19. The system of claim 18 wherein the PHY is a signal processor.
20. The system of claim 18 wherein the PHY is a digital signal processor.
21. The system of claim 18 wherein the MAC is a programmable logic device.
22. The system of claim 18 wherein the MAC is a field programmable gate array.
23. The system of claim 18 wherein the controller is a Home Phone Line Networking Alliance controller.
24. A system for networking computers in a home phone line network, the system comprising:
an Home Phone Line Networking Alliance controller (HPNA) controller that includes:
a physical layer (PHY) configured to be coupled to a phone line, wherein the PHY is an application-specific integrated circuit; and
a media access control (MAC) configured to be coupled to the PHY, wherein the MAC is separated from the PHY by a partition, wherein the MAC is a programmable device, wherein the partition enables the MAC to be implemented as a separate circuit from the PHY such that the MAC can be modified during and after a design process while leaving the PHY intact; and
an Ethernet controller configured to be coupled to the first controller.
25. A method for optimizing a design of a network controller, the network controller including a physical layer (PHY) and a media access control (MAC), the PHY being configured to be coupled to a phone line, the MAC being configured to be coupled to the PHY, the method comprising the step of:
(a) separating the MAC from the PHY by a partition, wherein the partition enables the MAC to be implemented as a separate circuit from the PHY such that the MAC can be modified during and after a design process while leaving the PHY intact.
26. The method of claim 25 wherein the PHY is an application-specific integrated circuit.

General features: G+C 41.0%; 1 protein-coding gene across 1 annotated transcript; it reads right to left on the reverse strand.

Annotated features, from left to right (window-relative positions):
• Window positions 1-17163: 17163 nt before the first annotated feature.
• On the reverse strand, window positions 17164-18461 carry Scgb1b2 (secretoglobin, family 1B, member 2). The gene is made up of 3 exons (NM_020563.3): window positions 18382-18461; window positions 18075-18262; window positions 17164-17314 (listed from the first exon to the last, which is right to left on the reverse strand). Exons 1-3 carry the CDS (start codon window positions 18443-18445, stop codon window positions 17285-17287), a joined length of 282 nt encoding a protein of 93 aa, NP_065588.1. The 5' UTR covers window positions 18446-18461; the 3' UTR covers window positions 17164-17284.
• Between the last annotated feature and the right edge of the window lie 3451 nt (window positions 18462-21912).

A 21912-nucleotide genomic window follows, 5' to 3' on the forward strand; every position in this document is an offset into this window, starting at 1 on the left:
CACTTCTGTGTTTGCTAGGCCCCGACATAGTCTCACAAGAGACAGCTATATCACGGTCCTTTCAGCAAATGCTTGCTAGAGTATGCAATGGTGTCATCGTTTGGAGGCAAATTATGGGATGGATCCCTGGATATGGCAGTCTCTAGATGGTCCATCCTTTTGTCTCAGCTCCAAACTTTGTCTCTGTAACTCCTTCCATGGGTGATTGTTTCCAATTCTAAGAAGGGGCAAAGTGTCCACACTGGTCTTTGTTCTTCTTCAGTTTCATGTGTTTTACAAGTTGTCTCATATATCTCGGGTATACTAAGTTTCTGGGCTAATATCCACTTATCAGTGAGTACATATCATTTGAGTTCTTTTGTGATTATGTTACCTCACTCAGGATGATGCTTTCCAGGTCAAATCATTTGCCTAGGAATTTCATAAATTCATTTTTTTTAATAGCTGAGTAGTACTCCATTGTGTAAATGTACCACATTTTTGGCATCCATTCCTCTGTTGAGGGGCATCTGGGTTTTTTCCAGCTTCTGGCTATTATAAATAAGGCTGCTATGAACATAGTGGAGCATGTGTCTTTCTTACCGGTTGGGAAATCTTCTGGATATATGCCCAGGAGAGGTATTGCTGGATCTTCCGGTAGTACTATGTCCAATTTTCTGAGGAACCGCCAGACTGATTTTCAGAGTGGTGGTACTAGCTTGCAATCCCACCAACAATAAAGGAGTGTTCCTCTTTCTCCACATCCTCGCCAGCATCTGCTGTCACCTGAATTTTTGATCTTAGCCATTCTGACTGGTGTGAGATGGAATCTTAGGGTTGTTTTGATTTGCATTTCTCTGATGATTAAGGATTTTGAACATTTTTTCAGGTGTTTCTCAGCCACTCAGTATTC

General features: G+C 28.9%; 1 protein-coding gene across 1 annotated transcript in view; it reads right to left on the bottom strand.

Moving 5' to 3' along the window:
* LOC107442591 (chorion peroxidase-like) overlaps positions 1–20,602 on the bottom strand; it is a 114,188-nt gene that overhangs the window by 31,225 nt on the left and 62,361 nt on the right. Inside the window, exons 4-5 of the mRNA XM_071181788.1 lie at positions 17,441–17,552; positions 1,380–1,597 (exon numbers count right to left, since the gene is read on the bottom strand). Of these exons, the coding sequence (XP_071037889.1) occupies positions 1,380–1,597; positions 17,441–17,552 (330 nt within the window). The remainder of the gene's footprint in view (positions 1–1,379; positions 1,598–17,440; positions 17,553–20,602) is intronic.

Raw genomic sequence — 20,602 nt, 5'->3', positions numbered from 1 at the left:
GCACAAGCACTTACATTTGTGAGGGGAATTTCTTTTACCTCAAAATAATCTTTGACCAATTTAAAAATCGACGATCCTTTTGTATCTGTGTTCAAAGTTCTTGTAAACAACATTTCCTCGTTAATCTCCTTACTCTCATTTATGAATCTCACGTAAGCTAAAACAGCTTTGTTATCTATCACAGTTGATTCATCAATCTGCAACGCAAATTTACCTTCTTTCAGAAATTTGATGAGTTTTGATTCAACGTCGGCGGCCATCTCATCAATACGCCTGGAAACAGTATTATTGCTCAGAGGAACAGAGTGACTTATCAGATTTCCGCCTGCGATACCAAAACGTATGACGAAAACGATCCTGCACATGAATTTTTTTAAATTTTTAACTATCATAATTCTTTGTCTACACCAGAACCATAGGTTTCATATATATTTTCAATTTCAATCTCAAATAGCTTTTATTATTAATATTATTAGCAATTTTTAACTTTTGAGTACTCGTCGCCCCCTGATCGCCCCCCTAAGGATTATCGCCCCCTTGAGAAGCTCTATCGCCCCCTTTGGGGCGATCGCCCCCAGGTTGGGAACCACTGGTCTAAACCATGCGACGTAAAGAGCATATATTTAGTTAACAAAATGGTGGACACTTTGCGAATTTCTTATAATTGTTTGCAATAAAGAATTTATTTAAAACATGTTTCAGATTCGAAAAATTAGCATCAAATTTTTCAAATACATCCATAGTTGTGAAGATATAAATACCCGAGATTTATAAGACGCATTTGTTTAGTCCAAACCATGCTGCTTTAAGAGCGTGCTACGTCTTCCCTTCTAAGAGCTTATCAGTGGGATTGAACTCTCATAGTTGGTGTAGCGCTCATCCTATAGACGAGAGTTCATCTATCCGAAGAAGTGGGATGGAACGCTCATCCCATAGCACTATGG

27. The method of claim 25 wherein the PHY is a signal processor.
28. The method of claim 25 wherein the PHY is a digital signal processor.
29. The method of claim 25 wherein the MAC is a programmable device.
30. The method of claim 25 wherein the MAC is a programmable logic device.
31. The method of claim 25 wherein the MAC is a field programmable gate array.
32. The method of claim 25 wherein the controller is a Home Phone Line Networking Alliance controller.
Description
DETAILED DESCRIPTION

[0013] The present invention relates to computer networks, and more particularly to a method and system for optimizing the design of a network controller in a home phone line network. The following description is presented to enable one of ordinary skill in the art to make and use the invention and is provided in the context of a patent application and its requirements. Various modifications to the preferred embodiment and the generic principles and features described herein will be readily apparent to those skilled in the art. Thus, the present invention is not intended to be limited to the embodiment shown but is to be accorded the widest scope consistent with the principles and features described herein.

[0014] Generally, embodiments of the present invention enable convenient modifications to a controller circuit during and after the design process by partitioning a MAC circuit from a PHY circuit. By partitioning the MAC and PHY circuits, the MAC circuit can be implemented with a programmable device such as an FPGA. As such, the controller circuit can be debugged or upgraded by modifying the MAC circuit, leaving the PHY circuit intact. This results in cost and time savings. FIG. 1 describes an embodiment of the present invention.

[0015]FIG. 1 is a block diagram of a home phone line network station 50 in accordance with the present invention. The network allows multiple computers to communicate through existing telephone wires, which have been installed in residential homes. The network station 50 includes a network controller 100. In a preferred embodiment, the network controller is a Home Phone Line Networking Alliance (HPNA) controller 100. Note that the present invention is not limited to network or HPNA controllers and may apply to other controllers and still remain within the spirit and scope of the present invention.